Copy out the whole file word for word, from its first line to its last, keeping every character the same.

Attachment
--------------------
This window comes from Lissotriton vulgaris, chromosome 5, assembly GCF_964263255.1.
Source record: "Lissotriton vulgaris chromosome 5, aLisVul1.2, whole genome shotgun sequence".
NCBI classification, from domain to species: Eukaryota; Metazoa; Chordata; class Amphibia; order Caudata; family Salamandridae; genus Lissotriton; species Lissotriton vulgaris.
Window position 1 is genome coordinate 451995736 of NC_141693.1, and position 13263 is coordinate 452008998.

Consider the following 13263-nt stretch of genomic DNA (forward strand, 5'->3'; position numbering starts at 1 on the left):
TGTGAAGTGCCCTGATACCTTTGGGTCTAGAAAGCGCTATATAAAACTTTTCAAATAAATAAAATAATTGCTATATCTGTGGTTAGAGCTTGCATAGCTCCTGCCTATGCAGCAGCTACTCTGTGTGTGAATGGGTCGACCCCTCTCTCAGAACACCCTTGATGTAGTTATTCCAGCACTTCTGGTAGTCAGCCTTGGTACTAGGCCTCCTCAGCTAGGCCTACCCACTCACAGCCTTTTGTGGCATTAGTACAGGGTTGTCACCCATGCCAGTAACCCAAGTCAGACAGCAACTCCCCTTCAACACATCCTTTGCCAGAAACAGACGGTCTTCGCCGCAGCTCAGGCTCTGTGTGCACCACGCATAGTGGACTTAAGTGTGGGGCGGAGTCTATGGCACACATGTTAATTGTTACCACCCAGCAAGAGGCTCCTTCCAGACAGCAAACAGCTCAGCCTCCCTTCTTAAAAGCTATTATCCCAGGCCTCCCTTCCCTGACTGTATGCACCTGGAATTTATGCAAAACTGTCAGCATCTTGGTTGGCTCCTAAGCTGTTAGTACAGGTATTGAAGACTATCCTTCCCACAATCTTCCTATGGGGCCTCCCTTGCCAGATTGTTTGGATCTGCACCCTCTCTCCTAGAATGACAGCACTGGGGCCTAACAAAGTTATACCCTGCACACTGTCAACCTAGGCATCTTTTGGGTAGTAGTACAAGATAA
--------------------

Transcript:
This window comes from Lissotriton vulgaris, chromosome 5, assembly GCF_964263255.1.
Source record: "Lissotriton vulgaris chromosome 5, aLisVul1.2, whole genome shotgun sequence".
NCBI classification, from domain to species: Eukaryota; Metazoa; Chordata; class Amphibia; order Caudata; family Salamandridae; genus Lissotriton; species Lissotriton vulgaris.
Window position 1 is genome coordinate 451995736 of NC_141693.1, and position 13263 is coordinate 452008998.

Consider the following 13263-nt stretch of genomic DNA (forward strand, 5'->3'; position numbering starts at 1 on the left):
TGTGAAGTGCCCTGATACCTTTGGGTCTAGAAAGCGCTATATAAAACTTTTCAAATAAATAAAATAATTGCTATATCTGTGGTTAGAGCTTGCATAGCTCCTGCCTATGCAGCAGCTACTCTGTGTGTGAATGGGTCGACCCCTCTCTCAGAACACCCTTGATGTAGTTATTCCAGCACTTCTGGTAGTCAGCCTTGGTACTAGGCCTCCTCAGCTAGGCCTACCCACTCACAGCCTTTTGTGGCATTAGTACAGGGTTGTCACCCATGCCAGTAACCCAAGTCAGACAGCAACTCCCCTTCAACACATCCTTTGCCAGAAACAGACGGTCTTCGCCGCAGCTCAGGCTCTGTGTGCACCACGCATAGTGGACTTAAGTGTGGGGCGGAGTCTATGGCACACATGTTAATTGTTACCACCCAGCAAGAGGCTCCTTCCAGACAGCAAACAGCTCAGCCTCCCTTCTTAAAAGCTATTATCCCAGGCCTCCCTTCCCTGACTGTATGCACCTGGAATTTATGCAAAACTGTCAGCATCTTGGTTGGCTCCTAAGCTGTTAGTACAGGTATTGAAGACTATCCTTCCCACAATCTTCCTATGGGGCCTCCCTTGCCAGATTGTTTGGATCTGCACCCTCTCTCCTAGAATGACAGCACTGGGGCCTAACAAAGTTATACCCTGCACACTGTCAACCTAGGCATCTTTTGGGTAGTAGTACAAGATAA